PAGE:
The Encyclopedia Americana (1920)/Leith
LEITH, Scotland, a seaport and parliamentary burgh in the county of Midlothian, encircled on three sides by Edinburgh, on the south shore of the Firth of Forth, on the Water of Leith. It is connected with Edinburgh by Leith Walk — originally a line of earthworks built during the Cromwellian occupation, and by branch lines of the railways centering in Edinburgh. It is the principal seaport in the east of Scotland. Among the principal public buildings are the stately old parish church of Saint Mary's, custom-house, Trinity House, corn exchange, the new and well-equipped Leith Academy, including the Leith Technical College, and there are fine parks and public golf links. The chief manufactures are ropes, sail cloth, oil cake, paints, colors, artificial manures, and there are shipbuilding yards, iron foundries, engine works, flour mills, oil mills and refineries, steam saw mills, large maltings, an ice factory, etc. The foreign trade is chiefly with the Baltic and the principal French and German ports, and there is a trade in grain, flour, etc., with the United States and Canada. There are extensive wet docks and a fine roadstead, and several public graving docks, capable of receiving the largest vessels. It is the first of the fishery districts of Scotland. The quaint fishing village of Newhaven, on the west, is part of the burgh. The municipality is one of the most progressive in the kingdom; the water and gas undertakings are conjoined with Edinburgh, and it owns and operates its own electric plant and cable car systems.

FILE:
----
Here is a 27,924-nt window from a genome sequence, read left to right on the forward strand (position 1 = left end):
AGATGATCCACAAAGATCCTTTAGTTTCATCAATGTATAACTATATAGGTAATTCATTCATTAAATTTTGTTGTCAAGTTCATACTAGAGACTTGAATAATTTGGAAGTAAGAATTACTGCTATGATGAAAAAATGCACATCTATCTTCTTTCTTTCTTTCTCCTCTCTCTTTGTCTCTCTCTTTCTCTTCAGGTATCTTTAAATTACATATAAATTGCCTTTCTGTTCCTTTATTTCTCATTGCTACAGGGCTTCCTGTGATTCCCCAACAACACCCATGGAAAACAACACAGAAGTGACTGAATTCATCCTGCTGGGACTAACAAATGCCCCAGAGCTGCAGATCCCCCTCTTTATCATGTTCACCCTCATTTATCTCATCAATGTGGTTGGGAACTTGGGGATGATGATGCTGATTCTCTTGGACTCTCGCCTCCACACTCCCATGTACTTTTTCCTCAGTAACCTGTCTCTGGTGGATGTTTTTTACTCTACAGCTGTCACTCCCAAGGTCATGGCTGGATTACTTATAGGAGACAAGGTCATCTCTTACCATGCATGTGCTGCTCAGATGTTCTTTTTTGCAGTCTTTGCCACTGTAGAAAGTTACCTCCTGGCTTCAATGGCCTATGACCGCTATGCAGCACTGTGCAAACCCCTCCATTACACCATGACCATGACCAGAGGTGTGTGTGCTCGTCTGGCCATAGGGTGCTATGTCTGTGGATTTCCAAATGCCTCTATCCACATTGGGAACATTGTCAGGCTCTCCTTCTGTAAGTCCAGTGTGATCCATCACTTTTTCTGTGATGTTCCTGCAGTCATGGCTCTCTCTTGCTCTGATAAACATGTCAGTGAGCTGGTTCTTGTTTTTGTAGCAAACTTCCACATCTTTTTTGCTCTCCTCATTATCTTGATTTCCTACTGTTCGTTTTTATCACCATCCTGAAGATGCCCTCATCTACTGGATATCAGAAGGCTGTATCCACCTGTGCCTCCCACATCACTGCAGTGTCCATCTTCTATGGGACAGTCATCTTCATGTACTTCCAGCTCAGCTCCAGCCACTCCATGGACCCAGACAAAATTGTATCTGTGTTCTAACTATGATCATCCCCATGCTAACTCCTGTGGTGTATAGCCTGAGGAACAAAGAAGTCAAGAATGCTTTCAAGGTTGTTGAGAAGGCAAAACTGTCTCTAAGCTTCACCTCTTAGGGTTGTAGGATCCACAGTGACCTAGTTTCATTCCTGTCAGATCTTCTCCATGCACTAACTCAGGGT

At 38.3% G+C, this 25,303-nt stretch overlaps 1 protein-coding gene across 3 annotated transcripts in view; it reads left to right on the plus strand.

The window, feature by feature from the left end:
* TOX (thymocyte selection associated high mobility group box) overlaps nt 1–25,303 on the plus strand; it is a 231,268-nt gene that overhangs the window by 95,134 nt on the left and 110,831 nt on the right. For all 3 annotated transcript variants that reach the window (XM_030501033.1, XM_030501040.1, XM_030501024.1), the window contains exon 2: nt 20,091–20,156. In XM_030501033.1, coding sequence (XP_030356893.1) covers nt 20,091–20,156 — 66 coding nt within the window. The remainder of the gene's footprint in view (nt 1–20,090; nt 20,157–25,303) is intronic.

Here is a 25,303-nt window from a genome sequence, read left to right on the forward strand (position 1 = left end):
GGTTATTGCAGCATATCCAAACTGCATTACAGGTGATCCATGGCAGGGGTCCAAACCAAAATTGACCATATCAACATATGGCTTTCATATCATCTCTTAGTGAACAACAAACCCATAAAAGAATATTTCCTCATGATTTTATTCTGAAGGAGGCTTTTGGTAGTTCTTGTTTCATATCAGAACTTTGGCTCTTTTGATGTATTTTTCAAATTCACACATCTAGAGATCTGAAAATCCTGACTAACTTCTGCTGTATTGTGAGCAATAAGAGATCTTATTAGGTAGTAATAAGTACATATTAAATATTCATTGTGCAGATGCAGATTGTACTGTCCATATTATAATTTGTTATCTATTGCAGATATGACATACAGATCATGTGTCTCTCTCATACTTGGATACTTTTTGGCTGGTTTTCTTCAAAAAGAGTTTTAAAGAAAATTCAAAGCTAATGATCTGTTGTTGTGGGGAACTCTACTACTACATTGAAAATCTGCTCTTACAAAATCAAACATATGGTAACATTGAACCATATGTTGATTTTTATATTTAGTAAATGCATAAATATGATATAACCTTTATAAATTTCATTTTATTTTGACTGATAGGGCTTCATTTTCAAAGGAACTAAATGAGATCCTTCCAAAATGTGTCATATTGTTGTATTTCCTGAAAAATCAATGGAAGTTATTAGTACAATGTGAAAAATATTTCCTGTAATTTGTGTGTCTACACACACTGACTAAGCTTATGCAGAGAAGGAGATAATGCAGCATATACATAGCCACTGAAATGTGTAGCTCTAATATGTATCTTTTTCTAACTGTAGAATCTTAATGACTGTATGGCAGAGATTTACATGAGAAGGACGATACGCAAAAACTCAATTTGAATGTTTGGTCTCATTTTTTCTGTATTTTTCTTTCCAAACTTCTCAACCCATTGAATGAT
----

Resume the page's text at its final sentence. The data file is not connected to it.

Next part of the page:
Leith is a very ancient town its earliest charter dating from 1128.
It was besieged by the Lords of the Congregation during the Reformation period, and of the landing of Mary Queen of Scots on 1 Sept. 1561. Little of the old town remains, the narrow streets and alleys having been swept away by a great municipal improvement scheme. Leith, Portobello and Musselburgh, known as the Leith Burghs, return one member to the House of Commons. Pop. over 80,000. Consult Stevenson, ‘Annals of Edinburgh and Leith’ (1839); Irons, J. C, ‘Leith and Its Antiquities’ (1898).